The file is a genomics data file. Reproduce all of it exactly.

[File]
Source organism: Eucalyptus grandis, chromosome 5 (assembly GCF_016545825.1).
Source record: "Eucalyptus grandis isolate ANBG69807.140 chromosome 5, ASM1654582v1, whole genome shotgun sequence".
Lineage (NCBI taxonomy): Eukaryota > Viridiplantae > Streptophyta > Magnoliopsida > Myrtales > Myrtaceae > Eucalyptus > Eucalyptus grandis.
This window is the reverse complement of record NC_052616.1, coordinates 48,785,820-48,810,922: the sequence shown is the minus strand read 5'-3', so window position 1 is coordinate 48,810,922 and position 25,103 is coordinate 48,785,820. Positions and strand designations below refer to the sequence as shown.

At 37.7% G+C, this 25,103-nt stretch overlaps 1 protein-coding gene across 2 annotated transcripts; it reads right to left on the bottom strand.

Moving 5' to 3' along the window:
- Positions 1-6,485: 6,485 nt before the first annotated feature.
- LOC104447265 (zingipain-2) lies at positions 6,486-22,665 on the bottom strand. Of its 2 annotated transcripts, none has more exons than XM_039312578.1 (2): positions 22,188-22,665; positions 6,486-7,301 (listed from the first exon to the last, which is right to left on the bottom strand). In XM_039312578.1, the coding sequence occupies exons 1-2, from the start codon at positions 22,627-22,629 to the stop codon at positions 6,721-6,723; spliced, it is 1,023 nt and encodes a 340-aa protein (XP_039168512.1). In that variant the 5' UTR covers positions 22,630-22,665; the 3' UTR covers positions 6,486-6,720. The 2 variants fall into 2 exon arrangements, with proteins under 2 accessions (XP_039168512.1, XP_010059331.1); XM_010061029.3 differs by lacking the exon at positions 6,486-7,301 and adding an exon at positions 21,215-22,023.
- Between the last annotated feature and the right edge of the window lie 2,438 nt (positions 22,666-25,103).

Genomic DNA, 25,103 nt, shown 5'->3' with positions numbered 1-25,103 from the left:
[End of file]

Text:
Source organism: Eucalyptus grandis, chromosome 5 (assembly GCF_016545825.1).
Source record: "Eucalyptus grandis isolate ANBG69807.140 chromosome 5, ASM1654582v1, whole genome shotgun sequence".
Lineage (NCBI taxonomy): Eukaryota > Viridiplantae > Streptophyta > Magnoliopsida > Myrtales > Myrtaceae > Eucalyptus > Eucalyptus grandis.
This window is the reverse complement of record NC_052616.1, coordinates 48,785,820-48,810,922: the sequence shown is the minus strand read 5'-3', so window position 1 is coordinate 48,810,922 and position 25,103 is coordinate 48,785,820. Positions and strand designations below refer to the sequence as shown.

At 37.7% G+C, this 25,103-nt stretch overlaps 1 protein-coding gene across 2 annotated transcripts; it reads right to left on the bottom strand.

Moving 5' to 3' along the window:
- Positions 1-6,485: 6,485 nt before the first annotated feature.
- LOC104447265 (zingipain-2) lies at positions 6,486-22,665 on the bottom strand. Of its 2 annotated transcripts, none has more exons than XM_039312578.1 (2): positions 22,188-22,665; positions 6,486-7,301 (listed from the first exon to the last, which is right to left on the bottom strand). In XM_039312578.1, the coding sequence occupies exons 1-2, from the start codon at positions 22,627-22,629 to the stop codon at positions 6,721-6,723; spliced, it is 1,023 nt and encodes a 340-aa protein (XP_039168512.1). In that variant the 5' UTR covers positions 22,630-22,665; the 3' UTR covers positions 6,486-6,720. The 2 variants fall into 2 exon arrangements, with proteins under 2 accessions (XP_039168512.1, XP_010059331.1); XM_010061029.3 differs by lacking the exon at positions 6,486-7,301 and adding an exon at positions 21,215-22,023.
- Between the last annotated feature and the right edge of the window lie 2,438 nt (positions 22,666-25,103).

Genomic DNA, 25,103 nt, shown 5'->3' with positions numbered 1-25,103 from the left: